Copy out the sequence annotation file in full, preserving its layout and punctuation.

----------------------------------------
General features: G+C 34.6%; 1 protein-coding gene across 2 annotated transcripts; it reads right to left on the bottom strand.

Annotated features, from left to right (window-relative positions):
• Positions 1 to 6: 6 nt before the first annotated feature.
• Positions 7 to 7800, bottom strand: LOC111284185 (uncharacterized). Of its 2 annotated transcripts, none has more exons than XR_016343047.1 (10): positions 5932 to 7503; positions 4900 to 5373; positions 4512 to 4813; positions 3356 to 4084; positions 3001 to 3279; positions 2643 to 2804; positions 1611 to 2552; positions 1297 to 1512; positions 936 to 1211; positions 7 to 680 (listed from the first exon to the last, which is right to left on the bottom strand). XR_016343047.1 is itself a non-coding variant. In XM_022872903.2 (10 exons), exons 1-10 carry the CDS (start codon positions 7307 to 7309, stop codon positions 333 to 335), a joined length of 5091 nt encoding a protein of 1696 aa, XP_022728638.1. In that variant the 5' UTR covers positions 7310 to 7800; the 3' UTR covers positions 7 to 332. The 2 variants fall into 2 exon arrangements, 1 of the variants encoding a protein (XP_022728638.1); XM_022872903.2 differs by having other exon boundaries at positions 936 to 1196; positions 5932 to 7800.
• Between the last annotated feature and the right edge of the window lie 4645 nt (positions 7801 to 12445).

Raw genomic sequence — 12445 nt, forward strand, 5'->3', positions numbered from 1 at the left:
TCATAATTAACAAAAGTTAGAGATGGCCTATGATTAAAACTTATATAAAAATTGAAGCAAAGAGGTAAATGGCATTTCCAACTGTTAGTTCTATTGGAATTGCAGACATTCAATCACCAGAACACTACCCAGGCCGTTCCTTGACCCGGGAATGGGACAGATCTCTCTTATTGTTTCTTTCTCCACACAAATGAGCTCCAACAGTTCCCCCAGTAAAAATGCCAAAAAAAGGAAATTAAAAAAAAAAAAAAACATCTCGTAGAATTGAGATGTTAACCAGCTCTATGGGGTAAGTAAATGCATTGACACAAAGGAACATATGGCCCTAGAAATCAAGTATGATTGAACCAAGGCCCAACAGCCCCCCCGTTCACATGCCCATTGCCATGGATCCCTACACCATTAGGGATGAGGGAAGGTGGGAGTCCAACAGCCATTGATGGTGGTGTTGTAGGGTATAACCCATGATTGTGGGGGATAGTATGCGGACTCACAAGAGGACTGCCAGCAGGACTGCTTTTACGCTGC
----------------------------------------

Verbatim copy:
General features: G+C 34.6%; 1 protein-coding gene across 2 annotated transcripts; it reads right to left on the bottom strand.

Annotated features, from left to right (window-relative positions):
• Positions 1 to 6: 6 nt before the first annotated feature.
• Positions 7 to 7800, bottom strand: LOC111284185 (uncharacterized). Of its 2 annotated transcripts, none has more exons than XR_016343047.1 (10): positions 5932 to 7503; positions 4900 to 5373; positions 4512 to 4813; positions 3356 to 4084; positions 3001 to 3279; positions 2643 to 2804; positions 1611 to 2552; positions 1297 to 1512; positions 936 to 1211; positions 7 to 680 (listed from the first exon to the last, which is right to left on the bottom strand). XR_016343047.1 is itself a non-coding variant. In XM_022872903.2 (10 exons), exons 1-10 carry the CDS (start codon positions 7307 to 7309, stop codon positions 333 to 335), a joined length of 5091 nt encoding a protein of 1696 aa, XP_022728638.1. In that variant the 5' UTR covers positions 7310 to 7800; the 3' UTR covers positions 7 to 332. The 2 variants fall into 2 exon arrangements, 1 of the variants encoding a protein (XP_022728638.1); XM_022872903.2 differs by having other exon boundaries at positions 936 to 1196; positions 5932 to 7800.
• Between the last annotated feature and the right edge of the window lie 4645 nt (positions 7801 to 12445).

Raw genomic sequence — 12445 nt, forward strand, 5'->3', positions numbered from 1 at the left:
TCATAATTAACAAAAGTTAGAGATGGCCTATGATTAAAACTTATATAAAAATTGAAGCAAAGAGGTAAATGGCATTTCCAACTGTTAGTTCTATTGGAATTGCAGACATTCAATCACCAGAACACTACCCAGGCCGTTCCTTGACCCGGGAATGGGACAGATCTCTCTTATTGTTTCTTTCTCCACACAAATGAGCTCCAACAGTTCCCCCAGTAAAAATGCCAAAAAAAGGAAATTAAAAAAAAAAAAAAACATCTCGTAGAATTGAGATGTTAACCAGCTCTATGGGGTAAGTAAATGCATTGACACAAAGGAACATATGGCCCTAGAAATCAAGTATGATTGAACCAAGGCCCAACAGCCCCCCCGTTCACATGCCCATTGCCATGGATCCCTACACCATTAGGGATGAGGGAAGGTGGGAGTCCAACAGCCATTGATGGTGGTGTTGTAGGGTATAACCCATGATTGTGGGGGATAGTATGCGGACTCACAAGAGGACTGCCAGCAGGACTGCTTTTACGCTGC